The $38 million would come from a combination of the $26 million that remains in the Mello-Roos fund along with another $12 million that had not been previously
discussed but now appears to be available.
The $12 million is comprised of $7.2 million in reimbursement money from the state to pay off Mello-Roos bonds and $4.9 million in excess revenue in the current fiscal year, according to Assistant City Manager Arlene Mornick.
"It doesn't increase anyone's taxes. It doesn't extend anyone's taxes. But the $38 million would be used to build the facilities that we desperately need," said Mayor Don Freitas, who made the suggestion to use the extra $12 million.
It was unclear, however, whether the extra $12 million could be used for the civic center complex without extending the Mello-Roos tax beyond its current payoff date in 2017.
"I can't answer that question at this time," Mornick told the council. "It may extend (the tax) one year instead of two years."
Freitas has been the chief cheerleader for building a 68,000-square-foot, $45 million hybrid building housing a library, community center and police substation in Prewett Park, located across from Deer Valley High School on Lone Tree Way. To pay for it, Freitas has advocated extending the tax for two years to make up the funding shortfall.
But Tuesday night - after numerous Mello-Roos residents once again pleaded with the council to not ask for a tax extension - Freitas declared defeat.
"Nobody wants to pay taxes and assessments," Freitas acknowledged, adding that he's about to make a $1,600 Mello-Roos payment himself. "I can see the writing on the wall. I don't think it's going to work (to ask for additional funding from Mello-Roos residents).
"One option is to take all of the remaining money and pay down existing taxes, so at the end of the day you have a weed patch that will stay a weed patch forever more. Our bills will be reduced.
"The other part is: I feel I have an obligation to take all of the available funding (the $38 million) and build as much of the facility as we possibly can. Antioch would be a better community, quality of life would be enhanced and it would be a catalyst for community involvement."
The issue concerning whether to extend the Mello-Roos tax to pay for the civic center complex has been contentious. Numerous angry Mello-Roos residents have criticized the Mello-Roos Board and the City Council for considering that option. And council members have charged that some people have been using the issue for political gain.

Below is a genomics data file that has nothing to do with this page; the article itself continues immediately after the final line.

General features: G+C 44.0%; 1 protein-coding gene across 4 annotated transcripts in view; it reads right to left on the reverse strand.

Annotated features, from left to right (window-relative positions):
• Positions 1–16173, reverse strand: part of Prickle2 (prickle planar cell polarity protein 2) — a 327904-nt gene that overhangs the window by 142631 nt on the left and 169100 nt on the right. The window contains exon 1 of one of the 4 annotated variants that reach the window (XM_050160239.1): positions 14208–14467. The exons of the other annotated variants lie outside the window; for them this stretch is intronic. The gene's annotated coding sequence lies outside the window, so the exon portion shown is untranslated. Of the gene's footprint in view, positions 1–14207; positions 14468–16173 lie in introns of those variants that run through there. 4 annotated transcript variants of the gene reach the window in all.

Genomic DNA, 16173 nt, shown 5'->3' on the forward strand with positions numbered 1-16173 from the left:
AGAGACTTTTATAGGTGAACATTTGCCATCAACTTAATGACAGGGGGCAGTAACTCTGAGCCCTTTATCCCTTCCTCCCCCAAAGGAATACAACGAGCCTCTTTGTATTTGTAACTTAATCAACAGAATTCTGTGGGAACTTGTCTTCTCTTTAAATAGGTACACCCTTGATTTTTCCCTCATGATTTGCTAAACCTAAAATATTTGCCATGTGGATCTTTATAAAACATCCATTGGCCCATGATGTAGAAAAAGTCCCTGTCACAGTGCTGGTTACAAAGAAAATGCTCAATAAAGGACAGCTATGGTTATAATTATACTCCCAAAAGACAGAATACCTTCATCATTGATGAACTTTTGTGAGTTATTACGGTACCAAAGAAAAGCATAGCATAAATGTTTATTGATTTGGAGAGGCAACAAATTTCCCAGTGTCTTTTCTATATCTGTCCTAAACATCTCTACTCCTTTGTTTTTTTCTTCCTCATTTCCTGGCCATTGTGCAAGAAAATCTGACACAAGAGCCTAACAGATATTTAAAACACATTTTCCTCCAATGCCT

"This has gotten caught up in backroom Antioch politics, which has been alive and well since the '80s here," said Councilman Brian Kalinowski.
He criticized the Mello-Roos Board for not doing its job to debate the issue and come up with options to build the civic center. An informational mailer has yet to be sent out explaining the issue to Mello-Roos residents, many of whom are confused about what's going on.
"None of the work that I expected to be done has been done," said Kalinowski, adding that "99.9 percent of the people may say, 'Give us the $26 million (that's left in the budget), and we don't want to build another darn thing. Sell the (Prewett Park) property off, build another shopping center and be on your way.'
"I don't think that's the answer. But we haven't gotten that far. Because I'm hoping the Mello-Roos Board would have the debate and come up with the options that would allow us to build the project."
Councilman Reggie Moore also made the politics charge.
"We wanted to engage the Mello-Roos taxpayers in a meaningful dialogue to make a determination as to their desire in how we move forward with this project," said Moore. "But it seems as though the attempt to have that process played out is being hijacked. It's very politically motivated and very politically driven. This process does not need to be politicized. It needs to be done on the merit of the project."
Councilman Arne Simonsen, who raised the concern that the council had not previously voted for a two-year tax extension on Mello-Roos residents, a neglect that led to the council voting Tuesday night on the tax, took exception to the politics charge.
"I don't play that kind of political game," said Simonsen. "This is fundamentally about fair taxation. It's the way I feel about things. Maybe somebody else is politicizing the (issue), but it's not me."
Simonsen pointed out that the Mello-Roos tax issue has been well publicized in newspaper articles, but so far the only people who have shown up at meetings are those opposed to the tax extension.
"Where are the people here that are saying, 'Yes, we want this extended'? They are not here," said Simonsen. "If the people really wanted it, they would be here. But they are not."
When Freitas suggested asking for $38 million based on the availability of the extra $12 million in funding, Simonsen said, "I don't know that" we have that extra funding.
"I hope we are not being political," responded Freitas.
"I don't have access to that information" about the $12 million availability, said Simonsen.
"We all have access to that information," said Freitas.
After further discussion the council voted unanimously to request the $38 million, provided it does not extend the Mello-Roos tax. The issue now will go back to the Mello-Roos Board to look into and possibly vote for or against the council's $38 million request.
The next Mello-Roos Board meeting is Monday, Dec. 3 at 7 p.m. It's currently scheduled to be held in the Antioch Unified School District Board Room at Fifth and G streets, but board members have requested that it be held in a meeting room at Prewett Park.